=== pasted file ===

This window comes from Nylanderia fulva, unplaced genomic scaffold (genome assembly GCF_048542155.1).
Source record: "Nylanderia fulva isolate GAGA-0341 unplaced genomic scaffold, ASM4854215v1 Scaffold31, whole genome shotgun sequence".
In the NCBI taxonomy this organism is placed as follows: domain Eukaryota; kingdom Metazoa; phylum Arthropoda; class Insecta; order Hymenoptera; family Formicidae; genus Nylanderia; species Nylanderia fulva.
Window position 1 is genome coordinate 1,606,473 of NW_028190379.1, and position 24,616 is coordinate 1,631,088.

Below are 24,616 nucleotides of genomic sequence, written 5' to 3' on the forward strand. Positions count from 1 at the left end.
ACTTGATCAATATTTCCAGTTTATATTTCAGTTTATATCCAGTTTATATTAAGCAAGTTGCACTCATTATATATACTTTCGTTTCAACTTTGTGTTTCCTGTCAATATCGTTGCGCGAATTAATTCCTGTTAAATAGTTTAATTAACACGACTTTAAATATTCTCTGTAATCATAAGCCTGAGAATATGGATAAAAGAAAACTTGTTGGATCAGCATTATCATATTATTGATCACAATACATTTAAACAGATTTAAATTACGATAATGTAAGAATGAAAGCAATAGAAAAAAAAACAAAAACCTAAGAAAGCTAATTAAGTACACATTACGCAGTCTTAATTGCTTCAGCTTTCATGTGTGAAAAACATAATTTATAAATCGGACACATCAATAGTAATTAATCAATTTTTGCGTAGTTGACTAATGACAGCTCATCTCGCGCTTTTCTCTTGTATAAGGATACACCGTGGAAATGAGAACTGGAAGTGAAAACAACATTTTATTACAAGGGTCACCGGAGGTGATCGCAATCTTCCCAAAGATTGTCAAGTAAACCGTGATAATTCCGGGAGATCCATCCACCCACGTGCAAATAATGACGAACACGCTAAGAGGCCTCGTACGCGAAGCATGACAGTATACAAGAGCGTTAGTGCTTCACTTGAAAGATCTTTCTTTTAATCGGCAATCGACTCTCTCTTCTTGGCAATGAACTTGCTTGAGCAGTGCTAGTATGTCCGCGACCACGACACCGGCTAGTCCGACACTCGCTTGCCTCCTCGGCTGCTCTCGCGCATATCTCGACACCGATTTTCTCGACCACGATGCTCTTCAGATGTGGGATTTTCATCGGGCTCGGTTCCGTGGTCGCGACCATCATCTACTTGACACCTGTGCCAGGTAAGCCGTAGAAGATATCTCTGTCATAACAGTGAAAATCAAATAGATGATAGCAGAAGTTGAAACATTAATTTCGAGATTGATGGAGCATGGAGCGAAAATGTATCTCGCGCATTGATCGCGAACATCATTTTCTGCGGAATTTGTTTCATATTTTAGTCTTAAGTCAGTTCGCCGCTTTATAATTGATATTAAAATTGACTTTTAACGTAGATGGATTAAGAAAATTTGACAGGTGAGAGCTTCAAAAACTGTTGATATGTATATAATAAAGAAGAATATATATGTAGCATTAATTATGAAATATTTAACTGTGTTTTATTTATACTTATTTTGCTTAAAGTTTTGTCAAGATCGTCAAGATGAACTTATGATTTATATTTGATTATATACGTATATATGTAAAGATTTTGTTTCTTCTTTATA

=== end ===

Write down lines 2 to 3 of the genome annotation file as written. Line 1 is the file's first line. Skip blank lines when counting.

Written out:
Source record: "Nylanderia fulva isolate GAGA-0341 unplaced genomic scaffold, ASM4854215v1 Scaffold31, whole genome shotgun sequence".
In the NCBI taxonomy this organism is placed as follows: domain Eukaryota; kingdom Metazoa; phylum Arthropoda; class Insecta; order Hymenoptera; family Formicidae; genus Nylanderia; species Nylanderia fulva.